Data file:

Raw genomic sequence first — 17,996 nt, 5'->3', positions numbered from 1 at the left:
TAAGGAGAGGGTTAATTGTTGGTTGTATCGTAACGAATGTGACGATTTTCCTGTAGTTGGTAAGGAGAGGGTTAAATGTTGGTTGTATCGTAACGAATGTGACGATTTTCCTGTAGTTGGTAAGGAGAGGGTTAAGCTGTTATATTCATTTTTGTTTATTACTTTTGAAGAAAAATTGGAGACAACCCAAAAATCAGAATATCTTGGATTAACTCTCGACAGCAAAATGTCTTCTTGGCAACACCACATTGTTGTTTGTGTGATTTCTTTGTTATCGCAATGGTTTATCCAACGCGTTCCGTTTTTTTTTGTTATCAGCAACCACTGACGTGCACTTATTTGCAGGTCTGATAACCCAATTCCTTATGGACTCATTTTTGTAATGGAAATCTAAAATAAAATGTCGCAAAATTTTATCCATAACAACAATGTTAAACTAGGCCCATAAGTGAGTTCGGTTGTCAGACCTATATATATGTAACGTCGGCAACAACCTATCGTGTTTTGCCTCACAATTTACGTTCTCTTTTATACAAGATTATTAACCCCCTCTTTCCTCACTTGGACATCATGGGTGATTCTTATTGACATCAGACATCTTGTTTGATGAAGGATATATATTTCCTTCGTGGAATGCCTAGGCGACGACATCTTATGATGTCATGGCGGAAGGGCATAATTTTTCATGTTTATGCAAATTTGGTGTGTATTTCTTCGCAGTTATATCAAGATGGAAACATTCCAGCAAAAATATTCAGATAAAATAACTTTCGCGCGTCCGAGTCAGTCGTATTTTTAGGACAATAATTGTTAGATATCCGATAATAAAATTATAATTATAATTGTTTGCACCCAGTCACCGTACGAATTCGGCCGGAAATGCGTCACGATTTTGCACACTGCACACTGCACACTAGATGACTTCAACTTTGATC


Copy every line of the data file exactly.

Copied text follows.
Raw genomic sequence first — 17,996 nt, 5'->3', positions numbered from 1 at the left:
TAAGGAGAGGGTTAATTGTTGGTTGTATCGTAACGAATGTGACGATTTTCCTGTAGTTGGTAAGGAGAGGGTTAAATGTTGGTTGTATCGTAACGAATGTGACGATTTTCCTGTAGTTGGTAAGGAGAGGGTTAAGCTGTTATATTCATTTTTGTTTATTACTTTTGAAGAAAAATTGGAGACAACCCAAAAATCAGAATATCTTGGATTAACTCTCGACAGCAAAATGTCTTCTTGGCAACACCACATTGTTGTTTGTGTGATTTCTTTGTTATCGCAATGGTTTATCCAACGCGTTCCGTTTTTTTTTGTTATCAGCAACCACTGACGTGCACTTATTTGCAGGTCTGATAACCCAATTCCTTATGGACTCATTTTTGTAATGGAAATCTAAAATAAAATGTCGCAAAATTTTATCCATAACAACAATGTTAAACTAGGCCCATAAGTGAGTTCGGTTGTCAGACCTATATATATGTAACGTCGGCAACAACCTATCGTGTTTTGCCTCACAATTTACGTTCTCTTTTATACAAGATTATTAACCCCCTCTTTCCTCACTTGGACATCATGGGTGATTCTTATTGACATCAGACATCTTGTTTGATGAAGGATATATATTTCCTTCGTGGAATGCCTAGGCGACGACATCTTATGATGTCATGGCGGAAGGGCATAATTTTTCATGTTTATGCAAATTTGGTGTGTATTTCTTCGCAGTTATATCAAGATGGAAACATTCCAGCAAAAATATTCAGATAAAATAACTTTCGCGCGTCCGAGTCAGTCGTATTTTTAGGACAATAATTGTTAGATATCCGATAATAAAATTATAATTATAATTGTTTGCACCCAGTCACCGTACGAATTCGGCCGGAAATGCGTCACGATTTTGCACACTGCACACTGCACACTAGATGACTTCAACTTTGATC